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Antibiosis is a process of biological interaction between two or more organisms that is detrimental to at least one of them; it can also be an antagonistic association between an organism and the metabolic substances produced by another.[1] Examples of antibiosis include the relationship between antibiotics and bacteria or animals and disease-causing pathogens. The study of antibiosis and its role in antibiotics has led to the expansion of knowledge in the field of microbiology. Molecular processes such cell wall synthesis and recycling, for example, have become better understood through the study of how antibiotics affect beta-lactam development through the antibiosis relationship and interaction of the particular drugs with the bacteria subjected to the compound.[2]

Antibiosis is typically studied in host plant populations and extends to the insects which feed upon them.

"Antibiosis resistance affects the biology of the insect so pest abundance and subsequent damage is reduced compared to that which would have occurred if the insect was on a susceptible crop variety. Antibiosis resistance often results in increased mortality or reduced longevity and reproduction of the insect."[3]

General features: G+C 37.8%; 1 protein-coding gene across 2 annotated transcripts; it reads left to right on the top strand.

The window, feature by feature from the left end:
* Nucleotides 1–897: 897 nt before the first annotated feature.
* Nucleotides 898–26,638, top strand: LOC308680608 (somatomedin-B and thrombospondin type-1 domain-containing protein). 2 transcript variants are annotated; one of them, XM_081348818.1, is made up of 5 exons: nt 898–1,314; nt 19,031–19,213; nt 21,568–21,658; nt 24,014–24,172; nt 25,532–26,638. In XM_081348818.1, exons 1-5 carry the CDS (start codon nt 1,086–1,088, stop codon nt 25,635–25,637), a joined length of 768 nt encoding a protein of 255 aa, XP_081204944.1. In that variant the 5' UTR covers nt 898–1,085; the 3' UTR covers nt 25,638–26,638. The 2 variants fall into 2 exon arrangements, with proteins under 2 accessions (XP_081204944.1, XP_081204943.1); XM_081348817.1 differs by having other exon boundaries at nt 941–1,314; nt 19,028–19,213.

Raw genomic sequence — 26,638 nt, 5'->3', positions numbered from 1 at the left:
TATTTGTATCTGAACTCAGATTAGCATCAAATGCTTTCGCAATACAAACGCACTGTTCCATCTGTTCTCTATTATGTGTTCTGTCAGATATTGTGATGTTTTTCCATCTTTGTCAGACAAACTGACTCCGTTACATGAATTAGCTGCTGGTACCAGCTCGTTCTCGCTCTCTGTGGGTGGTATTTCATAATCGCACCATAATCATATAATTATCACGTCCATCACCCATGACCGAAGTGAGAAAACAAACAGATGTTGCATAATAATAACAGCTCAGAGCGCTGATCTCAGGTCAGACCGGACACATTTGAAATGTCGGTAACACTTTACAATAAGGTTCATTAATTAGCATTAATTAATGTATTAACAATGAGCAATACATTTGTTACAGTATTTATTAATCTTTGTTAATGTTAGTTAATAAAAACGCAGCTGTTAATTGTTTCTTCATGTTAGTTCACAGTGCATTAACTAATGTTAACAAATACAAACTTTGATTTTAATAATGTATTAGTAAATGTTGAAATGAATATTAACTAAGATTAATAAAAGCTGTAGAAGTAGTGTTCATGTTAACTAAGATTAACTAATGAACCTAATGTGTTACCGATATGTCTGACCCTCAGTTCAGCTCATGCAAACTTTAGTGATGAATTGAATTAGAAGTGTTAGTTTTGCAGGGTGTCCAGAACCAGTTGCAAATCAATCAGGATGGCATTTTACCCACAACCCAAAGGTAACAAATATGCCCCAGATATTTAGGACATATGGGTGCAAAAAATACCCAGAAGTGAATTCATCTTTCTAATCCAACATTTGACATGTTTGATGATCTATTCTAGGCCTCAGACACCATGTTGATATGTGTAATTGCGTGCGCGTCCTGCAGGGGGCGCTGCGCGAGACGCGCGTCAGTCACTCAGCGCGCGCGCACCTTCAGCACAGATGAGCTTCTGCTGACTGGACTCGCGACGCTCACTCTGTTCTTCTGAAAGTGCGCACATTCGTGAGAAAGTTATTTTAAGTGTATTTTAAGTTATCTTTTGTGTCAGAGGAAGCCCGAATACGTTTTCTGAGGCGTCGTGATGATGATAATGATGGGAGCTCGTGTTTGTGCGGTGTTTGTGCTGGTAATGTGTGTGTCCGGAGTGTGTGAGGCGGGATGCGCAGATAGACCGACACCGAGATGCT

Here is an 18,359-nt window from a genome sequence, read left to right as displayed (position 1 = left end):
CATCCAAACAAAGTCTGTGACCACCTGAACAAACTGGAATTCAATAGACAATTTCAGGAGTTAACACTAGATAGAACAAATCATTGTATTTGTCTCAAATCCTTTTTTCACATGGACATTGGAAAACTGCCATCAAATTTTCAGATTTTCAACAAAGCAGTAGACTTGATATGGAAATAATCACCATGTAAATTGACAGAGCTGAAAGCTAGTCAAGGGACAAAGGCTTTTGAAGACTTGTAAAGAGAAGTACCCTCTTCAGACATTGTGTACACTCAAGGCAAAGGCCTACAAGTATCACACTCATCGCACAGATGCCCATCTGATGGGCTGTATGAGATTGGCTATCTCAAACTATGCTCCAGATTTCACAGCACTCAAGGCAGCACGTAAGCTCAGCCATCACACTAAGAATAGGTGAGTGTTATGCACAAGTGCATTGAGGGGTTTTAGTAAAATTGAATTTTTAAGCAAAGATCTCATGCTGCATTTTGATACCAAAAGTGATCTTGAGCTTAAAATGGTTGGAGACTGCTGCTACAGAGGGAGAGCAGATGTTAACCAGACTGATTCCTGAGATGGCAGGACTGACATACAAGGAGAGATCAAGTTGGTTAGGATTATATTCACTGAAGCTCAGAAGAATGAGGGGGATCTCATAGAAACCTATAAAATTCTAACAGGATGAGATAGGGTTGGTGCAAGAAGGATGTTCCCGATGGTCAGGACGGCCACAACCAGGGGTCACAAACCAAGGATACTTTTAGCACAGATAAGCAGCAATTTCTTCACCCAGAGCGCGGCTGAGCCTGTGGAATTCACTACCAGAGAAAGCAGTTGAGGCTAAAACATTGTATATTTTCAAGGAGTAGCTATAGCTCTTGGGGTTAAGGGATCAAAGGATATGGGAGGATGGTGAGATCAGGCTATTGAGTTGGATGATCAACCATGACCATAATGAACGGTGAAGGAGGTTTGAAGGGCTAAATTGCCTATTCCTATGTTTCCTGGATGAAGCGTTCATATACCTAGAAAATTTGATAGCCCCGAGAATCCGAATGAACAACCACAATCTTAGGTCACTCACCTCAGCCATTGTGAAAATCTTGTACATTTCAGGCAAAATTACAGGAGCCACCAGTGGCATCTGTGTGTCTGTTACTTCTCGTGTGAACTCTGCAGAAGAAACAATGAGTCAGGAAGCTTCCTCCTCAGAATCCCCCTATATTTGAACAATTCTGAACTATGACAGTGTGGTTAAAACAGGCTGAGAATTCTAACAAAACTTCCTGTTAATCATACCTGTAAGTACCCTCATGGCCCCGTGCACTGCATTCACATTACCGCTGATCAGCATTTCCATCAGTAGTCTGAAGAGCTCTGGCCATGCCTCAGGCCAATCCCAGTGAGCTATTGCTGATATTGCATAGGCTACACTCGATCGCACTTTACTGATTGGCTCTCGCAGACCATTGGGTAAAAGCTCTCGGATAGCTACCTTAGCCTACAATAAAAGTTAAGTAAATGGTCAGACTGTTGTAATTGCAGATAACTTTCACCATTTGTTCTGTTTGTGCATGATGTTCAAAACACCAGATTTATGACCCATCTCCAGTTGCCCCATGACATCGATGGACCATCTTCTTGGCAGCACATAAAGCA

During a study of antibiosis, it was determine that the means to achieving effective antibiosis is remaining still. "When you give antibiotic-producing bacteria a structured medium, they affix to substrate, grow clonally, and produce a “no mans land,” absent competitors, where the antibiotics diffuse outward."[4] Antibiosis is most effective when resources are neither plentiful nor sparse. Antibiosis should be considered as the median on the scale of resource, due to its ideal performance.

See also


  1. ^ "antibiosis". The Free Dictionary.
  2. ^ Kong KF, Schneper L, Mathee K (January 2010). "Beta-lactam antibiotics: from antibiosis to resistance and bacteriology". APMIS. 118 (1): 1–36. doi:10.1111/j.1600-0463.2009.02563.x. PMC 2894812. PMID 20041868.
  3. ^ Teetes GL. "Plant Resistance to Insects: A Fundamental Component of IPM". Radcliffe's IPM World Textbook. University of Minnesota. Archived from the original on 2012-03-24. Retrieved 2011-11-07.
  4. ^ Kaspari M, Stevenson B (December 2008). "Evolutionary ecology, antibiosis, and all that rot". Proceedings of the National Academy of Sciences of the United States of America. 105 (49): 19027–8. Bibcode:2008PNAS..10519027K. doi:10.1073/pnas.0810507105. PMC 2614706. PMID 19057009.

Further reading